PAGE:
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What an expensive web we weave when we exploit animals out of greed. A U.S. District Court in Beaumont, Texas, slapped Cole Bros. Circus with a $150,000 fine and four years of probation for illegally selling two endangered Asian elephants, a violation of the Endangered Species Act.
The court also handed Cole Bros. owner John Pugh 300 hours of community service, three years of probation, a $4,000 fine, and a mandatory $1,200 payment to an organization working toward conservation and rehabilitation of Asian elephants. Former Cole Bros. employee Wilbur Davenport, who bought elephants Tina and Jewel from the circus, received 300 hours of community service, three years of probation, and a $5,200 fine.
The U.S. Department of Agriculture (USDA) confiscated Jewel from Davenport, and he then surrendered Tina, allowing the USDA to transport both elephants to the San Diego Zoo. While life in a zoo isn't ideal for Tina and Jewel, it is far better than traveling in a circus and being forced to perform. It is also substantially better than the life that Davenport had planned for the pair—giving elephant rides and making party appearances.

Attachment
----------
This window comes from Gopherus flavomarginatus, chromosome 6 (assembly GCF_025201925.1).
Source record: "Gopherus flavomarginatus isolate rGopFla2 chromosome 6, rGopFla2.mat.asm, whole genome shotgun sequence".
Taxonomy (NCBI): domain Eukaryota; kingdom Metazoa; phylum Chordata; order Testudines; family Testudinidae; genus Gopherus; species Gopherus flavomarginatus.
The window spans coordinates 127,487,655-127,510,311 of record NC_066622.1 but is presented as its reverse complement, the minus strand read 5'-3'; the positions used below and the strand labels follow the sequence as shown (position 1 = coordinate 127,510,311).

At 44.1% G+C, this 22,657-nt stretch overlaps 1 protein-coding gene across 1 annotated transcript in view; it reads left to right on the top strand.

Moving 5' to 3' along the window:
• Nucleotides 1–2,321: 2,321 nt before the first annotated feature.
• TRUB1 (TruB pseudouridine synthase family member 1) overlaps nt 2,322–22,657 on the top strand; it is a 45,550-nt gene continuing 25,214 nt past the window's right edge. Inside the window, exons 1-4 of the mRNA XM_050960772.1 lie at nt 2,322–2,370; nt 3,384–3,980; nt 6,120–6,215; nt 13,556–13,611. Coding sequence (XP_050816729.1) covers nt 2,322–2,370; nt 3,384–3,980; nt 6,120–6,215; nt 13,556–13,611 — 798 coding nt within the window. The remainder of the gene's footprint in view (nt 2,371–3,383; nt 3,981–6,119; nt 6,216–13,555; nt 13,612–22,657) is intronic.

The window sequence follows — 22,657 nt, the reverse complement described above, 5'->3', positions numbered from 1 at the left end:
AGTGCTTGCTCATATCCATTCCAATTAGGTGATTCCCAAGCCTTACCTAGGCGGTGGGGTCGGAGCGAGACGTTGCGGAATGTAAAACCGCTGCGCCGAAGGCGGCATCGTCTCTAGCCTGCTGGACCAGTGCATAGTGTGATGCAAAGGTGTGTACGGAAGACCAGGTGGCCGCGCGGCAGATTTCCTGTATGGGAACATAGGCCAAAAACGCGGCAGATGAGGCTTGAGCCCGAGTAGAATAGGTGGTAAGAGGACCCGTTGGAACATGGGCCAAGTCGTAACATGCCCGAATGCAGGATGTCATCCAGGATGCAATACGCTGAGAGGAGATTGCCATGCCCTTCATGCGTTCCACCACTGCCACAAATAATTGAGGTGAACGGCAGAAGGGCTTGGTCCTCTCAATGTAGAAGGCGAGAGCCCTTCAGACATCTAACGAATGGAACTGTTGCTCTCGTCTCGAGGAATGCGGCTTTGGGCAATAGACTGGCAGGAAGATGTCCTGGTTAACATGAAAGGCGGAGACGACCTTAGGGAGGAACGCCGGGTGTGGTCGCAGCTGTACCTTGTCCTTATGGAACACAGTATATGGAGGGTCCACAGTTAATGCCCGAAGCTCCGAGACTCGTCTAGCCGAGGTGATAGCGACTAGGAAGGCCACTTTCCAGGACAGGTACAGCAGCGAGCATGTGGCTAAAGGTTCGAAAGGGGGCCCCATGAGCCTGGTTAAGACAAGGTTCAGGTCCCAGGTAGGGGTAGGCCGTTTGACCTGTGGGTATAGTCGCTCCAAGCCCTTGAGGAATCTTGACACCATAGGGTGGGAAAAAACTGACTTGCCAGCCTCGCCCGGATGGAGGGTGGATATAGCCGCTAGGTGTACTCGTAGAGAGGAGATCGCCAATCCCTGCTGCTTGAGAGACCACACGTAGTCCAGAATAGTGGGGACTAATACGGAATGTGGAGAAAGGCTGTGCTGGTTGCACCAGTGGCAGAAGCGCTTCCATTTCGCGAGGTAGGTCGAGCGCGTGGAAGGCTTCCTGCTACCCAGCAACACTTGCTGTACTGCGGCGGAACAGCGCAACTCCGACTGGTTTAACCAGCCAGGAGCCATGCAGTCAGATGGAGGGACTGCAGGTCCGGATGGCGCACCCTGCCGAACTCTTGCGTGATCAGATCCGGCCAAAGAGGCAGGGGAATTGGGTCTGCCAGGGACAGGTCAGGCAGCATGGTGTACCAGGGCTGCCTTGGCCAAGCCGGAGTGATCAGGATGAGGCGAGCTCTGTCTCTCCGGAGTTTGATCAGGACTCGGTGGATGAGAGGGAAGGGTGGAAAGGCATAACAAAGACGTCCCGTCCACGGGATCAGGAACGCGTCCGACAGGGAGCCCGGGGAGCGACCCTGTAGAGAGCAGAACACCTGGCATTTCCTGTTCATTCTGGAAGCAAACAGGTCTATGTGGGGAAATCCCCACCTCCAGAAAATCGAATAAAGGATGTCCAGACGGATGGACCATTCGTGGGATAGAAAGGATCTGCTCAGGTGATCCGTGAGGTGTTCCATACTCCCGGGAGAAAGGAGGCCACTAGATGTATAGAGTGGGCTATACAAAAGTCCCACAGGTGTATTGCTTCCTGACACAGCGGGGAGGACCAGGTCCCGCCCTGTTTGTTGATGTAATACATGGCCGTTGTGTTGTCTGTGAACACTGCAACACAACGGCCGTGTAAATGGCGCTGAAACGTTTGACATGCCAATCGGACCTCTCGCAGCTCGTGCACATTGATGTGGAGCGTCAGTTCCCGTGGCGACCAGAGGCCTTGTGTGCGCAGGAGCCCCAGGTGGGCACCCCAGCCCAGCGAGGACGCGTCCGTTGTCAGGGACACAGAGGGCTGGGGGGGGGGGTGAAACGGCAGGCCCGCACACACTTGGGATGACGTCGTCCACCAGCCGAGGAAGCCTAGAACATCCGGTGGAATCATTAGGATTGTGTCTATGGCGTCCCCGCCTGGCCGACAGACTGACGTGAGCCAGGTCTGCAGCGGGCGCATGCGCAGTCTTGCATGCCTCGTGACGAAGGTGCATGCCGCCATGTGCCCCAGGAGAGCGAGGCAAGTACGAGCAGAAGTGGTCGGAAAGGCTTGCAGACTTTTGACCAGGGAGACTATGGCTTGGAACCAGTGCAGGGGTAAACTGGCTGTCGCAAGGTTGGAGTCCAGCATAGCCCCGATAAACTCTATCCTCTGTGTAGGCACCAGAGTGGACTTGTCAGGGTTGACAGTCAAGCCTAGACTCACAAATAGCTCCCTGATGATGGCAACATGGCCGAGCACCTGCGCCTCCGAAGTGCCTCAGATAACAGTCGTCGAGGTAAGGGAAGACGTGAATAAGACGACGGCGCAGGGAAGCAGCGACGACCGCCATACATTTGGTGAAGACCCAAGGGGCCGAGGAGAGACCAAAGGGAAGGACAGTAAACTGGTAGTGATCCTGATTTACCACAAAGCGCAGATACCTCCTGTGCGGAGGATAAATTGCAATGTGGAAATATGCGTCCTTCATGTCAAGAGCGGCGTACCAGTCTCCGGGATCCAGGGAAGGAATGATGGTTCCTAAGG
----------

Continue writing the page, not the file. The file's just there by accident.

PETA has been following Cole Bros.' pervasive abuse of animals for years. We could only be happier about the punishment if Pugh and Davenport were also sentenced to years of giving piggyback rides at birthday parties to screaming children dropping slushies into their hair.
Written by Michelle Sherrow